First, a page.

Next up, Harrow. Arriving with what appears to be his entire arsenal, he takes out Gyp’s remaining men one by one, until he finds Tommy, held hostage at gunpoint. A blood-splattered Harrow kneels and tells Tommy to close his eyes. For a split second it appears like he’s going to sacrifice himself, a fitting end to the romantic bloodbath, but then he shoots the boy’s captor and he falls. Exeunt Harrow and Tommy. Yet, Gyp is still alive, and equally important, so is his right-hand man, Tonino.
Meanwhile, Capone and Chalky massacre Masseria’s fleeing men. “Well I got that out of my system,” says Capone and the two share a good laugh, whatever issues they had earlier, now gone. Exit Capone.
The next morning we arrive at a spot that conjures the first time we met Gyp, stranded with a flat tire, the beautiful ocean backdrop a harsh juxtaposition to the violence of the scene. On the beach with his last few men, Gyp appears to have gone slightly mad, imitating Nucky Thompson—the first sign this guy’s a goner. And then he starts talking about going West, and it becomes certain he’s not leaving alive, which I would venture to guess he knows too, on some level. Gyp was a monster, yes, but like every person on this show, I still empathized with him, for all his insecurities and self-loathing. And so I didn’t mind him getting a pseudo-peaceful death: pissing on a beautiful sunny beach singing the innocuous tune of “Barney Google.”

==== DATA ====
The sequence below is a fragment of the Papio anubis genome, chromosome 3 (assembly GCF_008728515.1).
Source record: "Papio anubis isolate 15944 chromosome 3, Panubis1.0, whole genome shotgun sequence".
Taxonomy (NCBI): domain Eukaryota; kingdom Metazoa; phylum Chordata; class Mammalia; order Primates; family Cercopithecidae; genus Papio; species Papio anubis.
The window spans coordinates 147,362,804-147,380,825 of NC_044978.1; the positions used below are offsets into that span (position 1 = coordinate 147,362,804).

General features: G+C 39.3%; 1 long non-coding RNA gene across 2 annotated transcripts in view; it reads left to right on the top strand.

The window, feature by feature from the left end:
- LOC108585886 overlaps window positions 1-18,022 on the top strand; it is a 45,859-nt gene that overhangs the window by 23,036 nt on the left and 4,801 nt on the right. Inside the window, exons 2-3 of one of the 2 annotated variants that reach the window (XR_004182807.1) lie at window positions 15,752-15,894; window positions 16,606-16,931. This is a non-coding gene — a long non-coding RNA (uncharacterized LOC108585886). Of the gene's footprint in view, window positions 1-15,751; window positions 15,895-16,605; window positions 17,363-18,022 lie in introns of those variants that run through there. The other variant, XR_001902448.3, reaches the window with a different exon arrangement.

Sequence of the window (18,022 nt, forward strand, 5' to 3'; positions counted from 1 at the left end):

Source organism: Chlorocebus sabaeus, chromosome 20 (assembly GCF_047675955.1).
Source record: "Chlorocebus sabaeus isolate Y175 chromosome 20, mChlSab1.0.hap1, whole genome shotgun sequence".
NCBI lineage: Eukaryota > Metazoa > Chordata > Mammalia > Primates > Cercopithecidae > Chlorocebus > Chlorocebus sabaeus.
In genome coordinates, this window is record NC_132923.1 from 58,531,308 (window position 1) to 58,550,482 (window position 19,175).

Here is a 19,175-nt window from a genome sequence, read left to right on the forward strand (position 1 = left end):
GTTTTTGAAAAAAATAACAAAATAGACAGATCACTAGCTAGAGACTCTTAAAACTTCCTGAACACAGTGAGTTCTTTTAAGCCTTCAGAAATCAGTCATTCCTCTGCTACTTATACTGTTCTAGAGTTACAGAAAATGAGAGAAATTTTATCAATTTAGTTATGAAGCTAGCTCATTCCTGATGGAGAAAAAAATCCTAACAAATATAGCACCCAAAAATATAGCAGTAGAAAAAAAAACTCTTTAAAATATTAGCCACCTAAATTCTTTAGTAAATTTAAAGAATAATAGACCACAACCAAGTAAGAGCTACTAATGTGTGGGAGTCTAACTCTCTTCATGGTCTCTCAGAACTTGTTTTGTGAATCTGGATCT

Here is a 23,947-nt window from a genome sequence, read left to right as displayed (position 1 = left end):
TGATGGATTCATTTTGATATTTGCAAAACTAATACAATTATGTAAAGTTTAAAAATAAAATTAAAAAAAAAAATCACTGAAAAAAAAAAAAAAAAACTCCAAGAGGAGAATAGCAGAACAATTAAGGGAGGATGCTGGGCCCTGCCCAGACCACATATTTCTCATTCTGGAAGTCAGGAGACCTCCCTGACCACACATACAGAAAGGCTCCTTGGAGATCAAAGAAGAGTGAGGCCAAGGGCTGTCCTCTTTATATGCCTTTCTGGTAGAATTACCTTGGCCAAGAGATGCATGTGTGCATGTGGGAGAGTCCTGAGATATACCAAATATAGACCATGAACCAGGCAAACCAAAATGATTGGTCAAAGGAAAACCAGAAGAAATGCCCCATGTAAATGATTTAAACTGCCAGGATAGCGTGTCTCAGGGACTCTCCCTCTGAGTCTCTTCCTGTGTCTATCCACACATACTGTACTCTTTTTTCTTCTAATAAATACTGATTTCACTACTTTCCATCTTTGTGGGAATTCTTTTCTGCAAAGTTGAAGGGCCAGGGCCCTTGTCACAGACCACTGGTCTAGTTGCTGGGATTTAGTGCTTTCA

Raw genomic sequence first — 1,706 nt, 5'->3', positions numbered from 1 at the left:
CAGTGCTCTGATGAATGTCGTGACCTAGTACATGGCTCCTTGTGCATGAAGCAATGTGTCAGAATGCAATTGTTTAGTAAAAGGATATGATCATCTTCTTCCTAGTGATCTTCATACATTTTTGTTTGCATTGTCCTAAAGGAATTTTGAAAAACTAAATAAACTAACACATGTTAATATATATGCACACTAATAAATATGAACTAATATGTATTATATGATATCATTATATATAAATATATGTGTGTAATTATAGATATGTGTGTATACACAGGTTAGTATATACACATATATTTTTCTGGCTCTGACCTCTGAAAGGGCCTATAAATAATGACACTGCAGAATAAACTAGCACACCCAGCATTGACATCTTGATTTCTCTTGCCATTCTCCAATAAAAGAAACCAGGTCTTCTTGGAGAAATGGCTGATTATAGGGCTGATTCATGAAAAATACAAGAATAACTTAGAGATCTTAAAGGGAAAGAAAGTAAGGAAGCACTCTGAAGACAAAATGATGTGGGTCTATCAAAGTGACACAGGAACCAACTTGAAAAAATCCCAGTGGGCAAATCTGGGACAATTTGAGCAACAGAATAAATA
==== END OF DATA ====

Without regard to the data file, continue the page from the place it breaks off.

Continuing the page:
After Tonino finishes the job he retreats to Nucky’s car and receives his final instructions: bring Gyp to Masseria and never enter Atlantic City again. Nucky appears to have ended the war and also, his old life. “I don’t want anyone coming near us we don’t already trust,“ he tells Eli after Tonino walks away. And so it’s not entirely surprising he goes to Margaret; she’s his family, and that seems to be one of the only things he is willing to put faith in right now. But at the same time Nucky hasn’t changed, all but commanding his wife to return home and chiding her for trying to “prove some point that doesn’t matter to anyone.” He ends his speech with familiar negotiating tactics, i.e. a wad of cash. He urges her to take the money because, “it doesn’t mean anything.” And Margaret, finally, tells him, “Yes it does.”
She has gone through with the abortion and chosen independence, and now Nucky is forced to reckon with his. He was prepared to face a more solitary life, but with a family by his side. As he walks the boardwalk that night, facing the possibility of really being alone, he brushes off a passerby who recognizes him and tosses his red carnation, a sign that he’s officially leaving everything behind. But can Nucky Thompson really stand to live alone and in relative anonymity? I guess we’ll have to wait and see.
-Harrow made it to another season, but is this the end of him and Julia? Say it ain’t so!
-No sign of Van Alden the past few episodes, so I guess we’ll be seeing him and that pistol Sigrid next year in Chicago.
-Gyp isn’t sure how old his daughters are. Can’t say I’m surprised.
-An interview with Terence Winter at Entertainment Weekly confirms that Gillian and Eddie, are in fact alive.
-If you’re in NYC this holiday season, I have two Boardwalk-related recommendations: 1.) See Grace on Broadway starring Michael Shannon or 2) Check out Vince Giordano’s Nighthawks (the Babette’s house band) at either the Edison Hotel or Dizzy’s, and throw in your favorite vintage cocktail (or two) to make a real night out of it.
-Here’s signing off on another great Boardwalk season! Looking forward to 1924!